She was light but seemed in good form with no breaks etc.
She had a brood patch so she must have been a breeding bird.
I left her to rest in a warm shed with food after re hydrating her.
She had a thin line, with chips on her feathers underneath which usually means they have hit overhead cables. So think she must have been bruised and unable to hunt
and got weaker and weaker.
I heard there was a roost of Marsh Harriers up on the Wolds close to where she was found with 10 birds dropping into uncut corn.
The crop had been harvested in the time she was here.
She faired well , put on weight and was soon ready to be off.
After discussions with Craig we decided to release her at North Duffield. There had been up to 15 Marsh Harriers dropping into long rank grass on the Ings by the river.
She was bto ringed and quickly released. She flew spectacularly well , high with perfect wing beats ,
back out where she belonged. Always a thrilling sight to see a big bird out in its element.
She has been seen a few times from the hide at North Duffield , the only ringed female , coming in to roost with juveniles and an adult male.
Thankyou to Craig and the team at Lower Derwent Valley.
The 4 Barn Owl youngsters mentioned in the previous blog were returned to their nest box for release.
Andy Menzies had been and put in an inspection hatch in the nest box and fashioned a cage to go on the front of the box bob hole.
The birds, now all flying and looking grand were returned home. Andy fed them for a few days contained in the box. Once they were eating well and settled, the cage covering the bob hole was quietly removed and the young birds were free to come and go.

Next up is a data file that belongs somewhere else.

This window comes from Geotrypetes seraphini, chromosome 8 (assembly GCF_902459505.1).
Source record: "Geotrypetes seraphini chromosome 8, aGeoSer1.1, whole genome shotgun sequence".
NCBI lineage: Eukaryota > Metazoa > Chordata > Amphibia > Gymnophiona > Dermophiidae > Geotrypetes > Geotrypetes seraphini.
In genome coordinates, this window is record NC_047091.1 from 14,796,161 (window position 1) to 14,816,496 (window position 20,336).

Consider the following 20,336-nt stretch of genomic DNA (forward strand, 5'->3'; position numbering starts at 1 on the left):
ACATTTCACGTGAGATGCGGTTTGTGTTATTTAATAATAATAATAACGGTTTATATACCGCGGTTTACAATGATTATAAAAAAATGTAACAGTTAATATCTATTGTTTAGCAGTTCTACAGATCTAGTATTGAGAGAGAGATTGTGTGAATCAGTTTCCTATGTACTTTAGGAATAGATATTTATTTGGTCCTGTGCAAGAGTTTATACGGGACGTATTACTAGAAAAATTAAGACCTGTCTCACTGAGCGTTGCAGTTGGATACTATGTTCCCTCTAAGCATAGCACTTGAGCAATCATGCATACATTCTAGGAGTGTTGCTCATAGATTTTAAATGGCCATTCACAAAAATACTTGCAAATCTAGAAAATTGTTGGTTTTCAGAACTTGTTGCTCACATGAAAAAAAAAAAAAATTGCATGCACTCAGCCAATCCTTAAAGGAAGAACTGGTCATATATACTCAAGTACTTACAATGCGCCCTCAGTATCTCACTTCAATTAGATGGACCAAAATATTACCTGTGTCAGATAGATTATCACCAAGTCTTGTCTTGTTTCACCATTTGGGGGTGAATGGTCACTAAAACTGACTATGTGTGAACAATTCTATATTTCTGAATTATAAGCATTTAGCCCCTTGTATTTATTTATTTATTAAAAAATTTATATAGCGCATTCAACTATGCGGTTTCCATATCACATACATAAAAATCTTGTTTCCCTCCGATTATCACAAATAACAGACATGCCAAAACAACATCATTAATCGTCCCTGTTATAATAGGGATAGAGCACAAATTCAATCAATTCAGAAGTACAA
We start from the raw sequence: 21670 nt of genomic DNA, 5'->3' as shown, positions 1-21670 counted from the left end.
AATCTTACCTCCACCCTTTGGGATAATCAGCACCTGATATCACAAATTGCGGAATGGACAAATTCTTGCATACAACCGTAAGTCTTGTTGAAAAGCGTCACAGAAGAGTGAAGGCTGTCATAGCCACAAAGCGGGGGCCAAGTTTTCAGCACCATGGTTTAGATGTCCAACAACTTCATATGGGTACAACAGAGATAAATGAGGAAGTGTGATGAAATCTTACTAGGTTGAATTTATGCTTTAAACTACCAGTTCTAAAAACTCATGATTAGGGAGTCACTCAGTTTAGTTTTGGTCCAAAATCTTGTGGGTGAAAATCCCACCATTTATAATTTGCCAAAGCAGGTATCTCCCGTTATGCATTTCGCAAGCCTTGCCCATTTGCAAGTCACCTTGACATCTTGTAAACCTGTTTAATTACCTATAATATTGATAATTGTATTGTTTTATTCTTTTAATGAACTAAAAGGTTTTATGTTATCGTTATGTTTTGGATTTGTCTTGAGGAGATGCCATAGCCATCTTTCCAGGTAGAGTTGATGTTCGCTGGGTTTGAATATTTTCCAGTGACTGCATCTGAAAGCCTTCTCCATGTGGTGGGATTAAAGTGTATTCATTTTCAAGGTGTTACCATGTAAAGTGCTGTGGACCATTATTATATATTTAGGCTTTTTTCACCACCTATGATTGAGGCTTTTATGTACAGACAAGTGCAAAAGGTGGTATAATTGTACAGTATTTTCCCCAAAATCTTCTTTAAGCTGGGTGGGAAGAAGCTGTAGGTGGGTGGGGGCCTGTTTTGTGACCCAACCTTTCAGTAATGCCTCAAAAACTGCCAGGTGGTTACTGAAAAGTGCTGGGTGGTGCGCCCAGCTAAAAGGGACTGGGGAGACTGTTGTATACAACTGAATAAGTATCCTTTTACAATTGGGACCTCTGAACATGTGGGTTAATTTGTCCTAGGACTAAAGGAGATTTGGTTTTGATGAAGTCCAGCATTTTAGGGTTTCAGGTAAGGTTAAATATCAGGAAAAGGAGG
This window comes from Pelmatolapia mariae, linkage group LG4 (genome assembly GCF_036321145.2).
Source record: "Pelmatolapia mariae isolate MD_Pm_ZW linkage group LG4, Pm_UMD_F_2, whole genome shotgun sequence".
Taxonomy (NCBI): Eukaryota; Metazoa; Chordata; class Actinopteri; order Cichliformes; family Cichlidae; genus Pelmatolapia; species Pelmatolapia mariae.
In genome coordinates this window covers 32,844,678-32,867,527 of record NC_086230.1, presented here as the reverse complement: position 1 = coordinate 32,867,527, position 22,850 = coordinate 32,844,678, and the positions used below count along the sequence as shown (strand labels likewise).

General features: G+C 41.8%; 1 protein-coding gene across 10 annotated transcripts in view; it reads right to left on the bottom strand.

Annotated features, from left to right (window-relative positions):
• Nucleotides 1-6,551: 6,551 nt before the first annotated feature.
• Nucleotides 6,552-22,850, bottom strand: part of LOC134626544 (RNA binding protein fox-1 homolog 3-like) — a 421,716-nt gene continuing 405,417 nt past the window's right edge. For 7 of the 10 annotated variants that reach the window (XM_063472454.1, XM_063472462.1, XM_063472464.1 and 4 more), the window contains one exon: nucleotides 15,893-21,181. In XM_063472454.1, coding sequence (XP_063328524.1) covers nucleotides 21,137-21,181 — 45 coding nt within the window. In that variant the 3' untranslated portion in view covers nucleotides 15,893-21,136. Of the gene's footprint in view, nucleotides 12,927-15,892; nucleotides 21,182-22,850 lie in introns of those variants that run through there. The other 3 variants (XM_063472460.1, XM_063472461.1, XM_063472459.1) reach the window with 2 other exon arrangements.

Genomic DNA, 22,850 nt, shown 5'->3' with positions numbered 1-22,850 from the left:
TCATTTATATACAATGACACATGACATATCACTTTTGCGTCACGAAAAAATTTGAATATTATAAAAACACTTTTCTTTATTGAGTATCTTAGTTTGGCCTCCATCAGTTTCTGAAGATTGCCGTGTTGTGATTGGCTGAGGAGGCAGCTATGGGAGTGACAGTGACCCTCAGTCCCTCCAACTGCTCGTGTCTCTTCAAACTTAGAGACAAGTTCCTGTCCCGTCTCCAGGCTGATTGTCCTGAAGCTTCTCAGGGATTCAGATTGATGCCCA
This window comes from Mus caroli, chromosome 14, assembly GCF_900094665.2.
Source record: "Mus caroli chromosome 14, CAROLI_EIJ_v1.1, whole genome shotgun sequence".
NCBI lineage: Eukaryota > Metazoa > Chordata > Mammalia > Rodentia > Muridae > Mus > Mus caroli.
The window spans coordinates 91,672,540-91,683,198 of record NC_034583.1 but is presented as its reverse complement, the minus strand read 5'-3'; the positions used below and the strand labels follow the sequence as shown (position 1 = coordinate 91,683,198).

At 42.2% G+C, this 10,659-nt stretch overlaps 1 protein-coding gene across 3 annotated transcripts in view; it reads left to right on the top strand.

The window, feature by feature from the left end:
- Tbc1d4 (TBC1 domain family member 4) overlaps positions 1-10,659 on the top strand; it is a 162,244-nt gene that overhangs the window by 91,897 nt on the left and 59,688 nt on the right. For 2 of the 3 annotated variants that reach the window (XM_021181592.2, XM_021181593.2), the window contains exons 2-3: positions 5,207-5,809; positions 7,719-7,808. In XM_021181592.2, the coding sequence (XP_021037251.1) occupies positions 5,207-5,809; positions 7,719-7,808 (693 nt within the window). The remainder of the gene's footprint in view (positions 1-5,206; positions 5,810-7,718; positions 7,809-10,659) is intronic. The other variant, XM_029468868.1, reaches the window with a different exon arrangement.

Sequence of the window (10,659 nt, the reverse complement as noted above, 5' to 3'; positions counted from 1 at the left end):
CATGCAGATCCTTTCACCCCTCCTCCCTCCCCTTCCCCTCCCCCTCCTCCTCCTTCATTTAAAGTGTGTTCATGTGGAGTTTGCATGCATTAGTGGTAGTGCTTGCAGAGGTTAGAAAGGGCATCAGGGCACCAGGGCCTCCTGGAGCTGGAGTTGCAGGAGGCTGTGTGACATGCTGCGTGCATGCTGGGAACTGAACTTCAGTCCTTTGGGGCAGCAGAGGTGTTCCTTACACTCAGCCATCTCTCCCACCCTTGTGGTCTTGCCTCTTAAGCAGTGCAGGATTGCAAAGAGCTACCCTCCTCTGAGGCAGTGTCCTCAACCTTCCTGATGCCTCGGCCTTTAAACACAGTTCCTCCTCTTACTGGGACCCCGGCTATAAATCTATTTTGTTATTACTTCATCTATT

Young Barn Owls tend to roost back in their nest box home. So we decided to continue with the food and Andy kindly went to feed them every other day. They did return to feed and its good to know they are back in the wild just where they should be.
My thanks to Andrew Menzies, the householders and their kind neighbours in Swinton for looking out for these lovely birds.
This young bird was found collapsed on a ledge outside a nest box. He was very weak, cold and alone. The farming family that found him took him straight to Battleflatts vets at Stamford Bridge.
Mark the vet got some fluids into him and warmed him up.
He's doing well, eating growing. I have to be very careful not to spend time near him as he would imprint very easily.
So I am minimal round him and he hisses crossly at me when I put food in for him. He should do well , lets hope for a mild November when he will be ready to go.
The sett was full of slurry pooled up high in the entrances, horrendous to see.
I photographed the scene , took notes and left Jez knocking on farm house doors.
Malcom Foster pleaded not guilty and we went to Scarborough Magistrates Court for a one day trial.
It was a hard day, the defending barrister was a difficult arrogant man. He had to mind his manners after being told by the Senior Magistrate to moderate his tone with me the witness.
Its always hard and daunting to stand in the witness box but the badgers can't stand up for them selves , so has to be done.
At the end of a long hard day, Malcom Foster was found guilty of recklessly damaging a badger sett.
He was fined £500 with £700 costs and a £15 surcharge.
The lives of a colony of badgers is worth £1215.00
The badger cull and the shooting of badgers in Somerset and Gloucester looks likely to go ahead.
There has been a big push to make the government think again and wait for the vaccine to make its mark.
They don't seem to be listening , the farming lobby are baying for badgers blood and being so influential the government seem to want to listen to them first.
To allow the legal killing of a protected species is a dangerous precident. Worrying times.